At a press conference held at the Four Seasons Hotel New York, Oneworld
partners from American Airlines
, British Airways
, and Qatar Airways
announced that Qatar Airways would be the newest member of the Oneworld alliance to an audience of senior executives from Oneworld member airlines and journalists.
Before officially signing the agreement to join the Oneworld alliance and exchanging gifts with his new airline partners, Qatar Airways CEO Akbar Al Baker remarked at the conference, “Today is recognition that Gulf carriers have come a long way. As a member elect of Oneworld, we look forward to working with our partners and capitalizing on a new era.” He added, “This is a win-win for all, and we rise to the new challenge as Qatar enters a new chapter in its short life.”
The addition of Qatar Airways marks a major addition for the Oneworld alliance, Oneworld executives stressed during the media conference. The Doha-based airline is the first of three major airlines based in the Gulf Region to sign onto any of the major global air alliances. With the addition of Qatar Airways, Oneworld’s global reach will expand to 856 destinations in 159 countries, served by a combined fleet of 2,600 aircraft operating more than 9,300 flights and carrying almost a million passengers every day (342 million a year), generating annual revenues of nearly $ 120 billion.
“Why invite a gulf carrier to join in the first place?,” Oneworld CEO Bruce Ashby asked. “Well, we must offer a collection of high quality carriers that provides a global network most relevant to the needs of our frequent international carriers. Gulf carriers have grown into big airlines. They’ve been embraced by consumers. We don’t see why passengers who fly with gulf carriers should be refused by alliance privileges.”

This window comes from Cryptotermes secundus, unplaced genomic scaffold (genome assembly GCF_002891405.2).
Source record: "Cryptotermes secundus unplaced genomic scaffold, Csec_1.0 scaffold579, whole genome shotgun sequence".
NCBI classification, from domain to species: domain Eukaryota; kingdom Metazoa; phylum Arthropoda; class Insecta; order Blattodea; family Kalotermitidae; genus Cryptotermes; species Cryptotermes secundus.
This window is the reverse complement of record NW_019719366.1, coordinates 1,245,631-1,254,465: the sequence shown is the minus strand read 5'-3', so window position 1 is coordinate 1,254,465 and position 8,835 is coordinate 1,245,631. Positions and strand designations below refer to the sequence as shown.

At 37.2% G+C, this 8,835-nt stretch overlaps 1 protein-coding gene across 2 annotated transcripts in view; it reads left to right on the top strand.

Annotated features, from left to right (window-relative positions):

Qatar Airways is also the second airline based in the Middle East to join the alliance, following Royal Jordanian, which joined in 2007. Over the past two years, the 15-year-old airline has consistently ranked as a top international airline and was named Airline of the Year by independent airline quality rating agency Skytrax. It currently flies to more than 120 destinations in 70 countries throughout the Middle East, Europe, Africa, North and South America, Asia, and Australasia with the majority of its flights flying nonstop from Doha. It also has one of the youngest fleets in the industry, with the average age of its aircraft being just four years old.
Qatar Airways already codeshares with Oneworld member designate Malaysia Airlines, which is slated to be the next airline to join the alliance. Oneworld member elect SriLankan Airlines is expected to join the alliance in 2013.
When Qatar Airways officially becomes part of oneworld, its 2.2 million Privilege Club frequent flyer members will be able to earn and redeem rewards on any of Oneworld’s other carriers. Likewise, the 125 million frequent flyer cardholders from Oneworld’s established airlines will be able to earn and redeem rewards when flying on Qatar Airways.
When asked about Qatar Airways’ decision to join Oneworld over other airline alliances now, Al Baker said, “We have joined an alliance very fast. We are only 15 years old. It was good step and a very fast step. As long as the other Gulf carriers are concerned, I cannot speak for them. But you must have heard that Etihad had preempted this by having a relationship with Skyteam. People have their own strategies … we always go for goldsmiths, not for people who are scrap dealers.”
Also in attendance at the press conference were Tom Horton, American Airlines chairman and chief executive, and Willie Walsh, chief executive of IAG, the parent company of British Airways and Iberia. While the executives alluded to some of the labor- and aircraft-safety troubles that have put American Airlines in the media spotlight in recent days, they were quick to show their support for American and tried to shift the focus of the conference toward the addition of Qatar Airways.
Executives in attendance were also quick to stress that the addition of Qatar would not compromise any existing codeshare agreements or partnerships that its member airlines have with other Gulf carriers, including Qantas’ relationship with Emirates.